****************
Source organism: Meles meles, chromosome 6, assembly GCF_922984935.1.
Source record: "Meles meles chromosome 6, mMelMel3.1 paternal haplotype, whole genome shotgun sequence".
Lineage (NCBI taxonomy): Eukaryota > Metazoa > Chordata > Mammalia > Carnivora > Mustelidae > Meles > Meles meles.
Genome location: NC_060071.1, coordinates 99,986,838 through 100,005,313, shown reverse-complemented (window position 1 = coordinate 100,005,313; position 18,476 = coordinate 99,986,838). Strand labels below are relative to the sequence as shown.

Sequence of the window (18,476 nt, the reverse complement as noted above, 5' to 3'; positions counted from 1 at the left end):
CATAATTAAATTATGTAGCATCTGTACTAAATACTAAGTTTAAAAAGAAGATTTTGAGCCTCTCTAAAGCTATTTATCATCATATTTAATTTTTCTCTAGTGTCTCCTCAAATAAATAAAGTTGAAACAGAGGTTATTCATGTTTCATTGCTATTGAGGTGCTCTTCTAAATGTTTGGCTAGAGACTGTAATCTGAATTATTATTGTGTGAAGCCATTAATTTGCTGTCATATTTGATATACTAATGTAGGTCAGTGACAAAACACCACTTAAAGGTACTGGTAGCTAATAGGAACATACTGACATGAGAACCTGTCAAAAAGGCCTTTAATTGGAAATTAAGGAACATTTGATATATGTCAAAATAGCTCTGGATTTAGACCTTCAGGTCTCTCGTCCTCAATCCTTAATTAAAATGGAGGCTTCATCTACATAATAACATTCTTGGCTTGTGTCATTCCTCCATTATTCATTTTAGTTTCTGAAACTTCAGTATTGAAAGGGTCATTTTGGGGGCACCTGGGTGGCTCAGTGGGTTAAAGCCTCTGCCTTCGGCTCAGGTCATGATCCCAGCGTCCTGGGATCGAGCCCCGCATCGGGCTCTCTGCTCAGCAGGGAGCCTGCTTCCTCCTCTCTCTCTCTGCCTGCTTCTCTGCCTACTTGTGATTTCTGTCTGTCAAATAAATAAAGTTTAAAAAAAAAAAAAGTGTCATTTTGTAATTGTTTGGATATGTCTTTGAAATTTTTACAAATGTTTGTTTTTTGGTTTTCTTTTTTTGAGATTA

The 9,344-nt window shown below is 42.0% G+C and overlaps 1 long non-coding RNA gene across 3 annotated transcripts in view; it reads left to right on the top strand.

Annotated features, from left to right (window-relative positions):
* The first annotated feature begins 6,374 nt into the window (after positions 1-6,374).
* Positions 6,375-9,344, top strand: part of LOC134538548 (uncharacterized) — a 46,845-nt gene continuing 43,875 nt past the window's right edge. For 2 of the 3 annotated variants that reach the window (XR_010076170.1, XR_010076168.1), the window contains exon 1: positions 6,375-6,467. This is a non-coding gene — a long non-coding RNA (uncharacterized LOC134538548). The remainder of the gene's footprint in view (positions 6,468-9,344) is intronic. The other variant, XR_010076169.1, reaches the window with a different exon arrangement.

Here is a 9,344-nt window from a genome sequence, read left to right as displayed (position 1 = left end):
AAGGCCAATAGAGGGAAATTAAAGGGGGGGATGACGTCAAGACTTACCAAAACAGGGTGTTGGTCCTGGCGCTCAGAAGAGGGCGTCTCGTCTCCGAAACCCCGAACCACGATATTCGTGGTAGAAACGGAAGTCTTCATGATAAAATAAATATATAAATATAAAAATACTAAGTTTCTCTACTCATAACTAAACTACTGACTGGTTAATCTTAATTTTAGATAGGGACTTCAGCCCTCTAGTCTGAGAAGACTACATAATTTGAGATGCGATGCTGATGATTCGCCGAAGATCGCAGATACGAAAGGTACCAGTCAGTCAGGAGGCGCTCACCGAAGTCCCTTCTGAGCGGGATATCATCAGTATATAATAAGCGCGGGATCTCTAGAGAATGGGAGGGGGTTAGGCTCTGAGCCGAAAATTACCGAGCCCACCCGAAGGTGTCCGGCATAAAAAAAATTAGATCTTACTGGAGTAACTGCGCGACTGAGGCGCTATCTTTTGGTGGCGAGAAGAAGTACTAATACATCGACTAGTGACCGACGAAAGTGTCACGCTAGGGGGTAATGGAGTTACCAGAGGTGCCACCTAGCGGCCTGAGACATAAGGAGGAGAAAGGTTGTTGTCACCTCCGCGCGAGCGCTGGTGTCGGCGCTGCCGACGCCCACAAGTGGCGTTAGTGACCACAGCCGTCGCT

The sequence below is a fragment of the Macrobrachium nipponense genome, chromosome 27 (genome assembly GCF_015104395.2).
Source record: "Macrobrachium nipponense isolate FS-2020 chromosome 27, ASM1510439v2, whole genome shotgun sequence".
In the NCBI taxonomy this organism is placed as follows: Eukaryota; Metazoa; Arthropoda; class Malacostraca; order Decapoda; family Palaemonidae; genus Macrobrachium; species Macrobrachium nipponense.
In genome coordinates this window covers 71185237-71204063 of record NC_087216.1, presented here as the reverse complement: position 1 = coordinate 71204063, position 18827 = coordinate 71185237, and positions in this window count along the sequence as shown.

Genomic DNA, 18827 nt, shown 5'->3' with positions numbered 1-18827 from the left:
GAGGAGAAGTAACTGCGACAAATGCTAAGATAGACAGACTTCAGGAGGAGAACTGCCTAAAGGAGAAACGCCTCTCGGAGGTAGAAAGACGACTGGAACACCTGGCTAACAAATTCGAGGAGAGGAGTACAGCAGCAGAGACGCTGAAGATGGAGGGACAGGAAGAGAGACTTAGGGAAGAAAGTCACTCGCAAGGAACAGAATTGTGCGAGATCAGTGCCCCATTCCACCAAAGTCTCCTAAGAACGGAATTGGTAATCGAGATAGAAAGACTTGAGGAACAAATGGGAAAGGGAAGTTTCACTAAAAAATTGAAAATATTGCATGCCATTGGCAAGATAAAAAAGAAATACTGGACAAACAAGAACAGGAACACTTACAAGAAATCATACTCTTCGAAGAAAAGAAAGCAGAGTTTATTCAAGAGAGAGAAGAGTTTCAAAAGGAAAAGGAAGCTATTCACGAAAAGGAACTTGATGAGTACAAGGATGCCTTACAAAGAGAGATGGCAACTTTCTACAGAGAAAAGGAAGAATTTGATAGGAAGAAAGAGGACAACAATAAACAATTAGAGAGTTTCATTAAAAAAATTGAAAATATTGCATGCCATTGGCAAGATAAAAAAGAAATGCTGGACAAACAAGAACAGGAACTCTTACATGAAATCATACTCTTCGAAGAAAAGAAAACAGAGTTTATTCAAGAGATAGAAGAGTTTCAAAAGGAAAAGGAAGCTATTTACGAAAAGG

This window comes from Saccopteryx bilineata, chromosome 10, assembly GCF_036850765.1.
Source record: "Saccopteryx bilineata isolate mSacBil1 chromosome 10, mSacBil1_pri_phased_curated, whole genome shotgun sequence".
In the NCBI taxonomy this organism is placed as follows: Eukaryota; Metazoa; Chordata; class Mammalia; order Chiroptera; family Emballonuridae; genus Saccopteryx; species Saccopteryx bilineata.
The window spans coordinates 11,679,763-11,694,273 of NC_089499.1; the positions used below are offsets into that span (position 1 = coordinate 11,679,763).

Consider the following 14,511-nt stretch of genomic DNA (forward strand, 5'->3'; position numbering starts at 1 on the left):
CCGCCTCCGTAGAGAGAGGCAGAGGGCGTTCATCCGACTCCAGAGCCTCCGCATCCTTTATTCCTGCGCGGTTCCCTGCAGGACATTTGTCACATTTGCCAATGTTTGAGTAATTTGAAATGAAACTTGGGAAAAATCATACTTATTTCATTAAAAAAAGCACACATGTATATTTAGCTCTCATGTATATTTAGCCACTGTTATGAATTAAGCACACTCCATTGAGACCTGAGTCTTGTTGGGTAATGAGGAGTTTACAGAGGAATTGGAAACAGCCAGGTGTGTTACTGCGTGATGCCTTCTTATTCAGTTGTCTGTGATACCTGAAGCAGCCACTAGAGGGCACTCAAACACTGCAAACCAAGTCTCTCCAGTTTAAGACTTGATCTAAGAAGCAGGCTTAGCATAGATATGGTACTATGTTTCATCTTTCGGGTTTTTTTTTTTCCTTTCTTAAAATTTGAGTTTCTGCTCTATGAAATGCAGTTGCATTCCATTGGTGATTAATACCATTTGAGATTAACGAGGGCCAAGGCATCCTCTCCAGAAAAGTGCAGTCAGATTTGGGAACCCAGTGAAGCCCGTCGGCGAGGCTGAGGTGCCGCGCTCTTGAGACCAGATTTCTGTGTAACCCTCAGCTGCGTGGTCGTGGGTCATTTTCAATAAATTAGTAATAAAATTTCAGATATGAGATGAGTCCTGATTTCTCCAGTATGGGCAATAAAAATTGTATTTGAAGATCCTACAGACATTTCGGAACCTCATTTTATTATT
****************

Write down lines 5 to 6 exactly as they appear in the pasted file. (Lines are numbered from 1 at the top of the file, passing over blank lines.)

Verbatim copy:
Sequence of the window (18,476 nt, the reverse complement as noted above, 5' to 3'; positions counted from 1 at the left end):
CATAATTAAATTATGTAGCATCTGTACTAAATACTAAGTTTAAAAAGAAGATTTTGAGCCTCTCTAAAGCTATTTATCATCATATTTAATTTTTCTCTAGTGTCTCCTCAAATAAATAAAGTTGAAACAGAGGTTATTCATGTTTCATTGCTATTGAGGTGCTCTTCTAAATGTTTGGCTAGAGACTGTAATCTGAATTATTATTGTGTGAAGCCATTAATTTGCTGTCATATTTGATATACTAATGTAGGTCAGTGACAAAACACCACTTAAAGGTACTGGTAGCTAATAGGAACATACTGACATGAGAACCTGTCAAAAAGGCCTTTAATTGGAAATTAAGGAACATTTGATATATGTCAAAATAGCTCTGGATTTAGACCTTCAGGTCTCTCGTCCTCAATCCTTAATTAAAATGGAGGCTTCATCTACATAATAACATTCTTGGCTTGTGTCATTCCTCCATTATTCATTTTAGTTTCTGAAACTTCAGTATTGAAAGGGTCATTTTGGGGGCACCTGGGTGGCTCAGTGGGTTAAAGCCTCTGCCTTCGGCTCAGGTCATGATCCCAGCGTCCTGGGATCGAGCCCCGCATCGGGCTCTCTGCTCAGCAGGGAGCCTGCTTCCTCCTCTCTCTCTCTGCCTGCTTCTCTGCCTACTTGTGATTTCTGTCTGTCAAATAAATAAAGTTTAAAAAAAAAAAAAGTGTCATTTTGTAATTGTTTGGATATGTCTTTGAAATTTTTACAAATGTTTGTTTTTTGGTTTTCTTTTTTTGAGATTA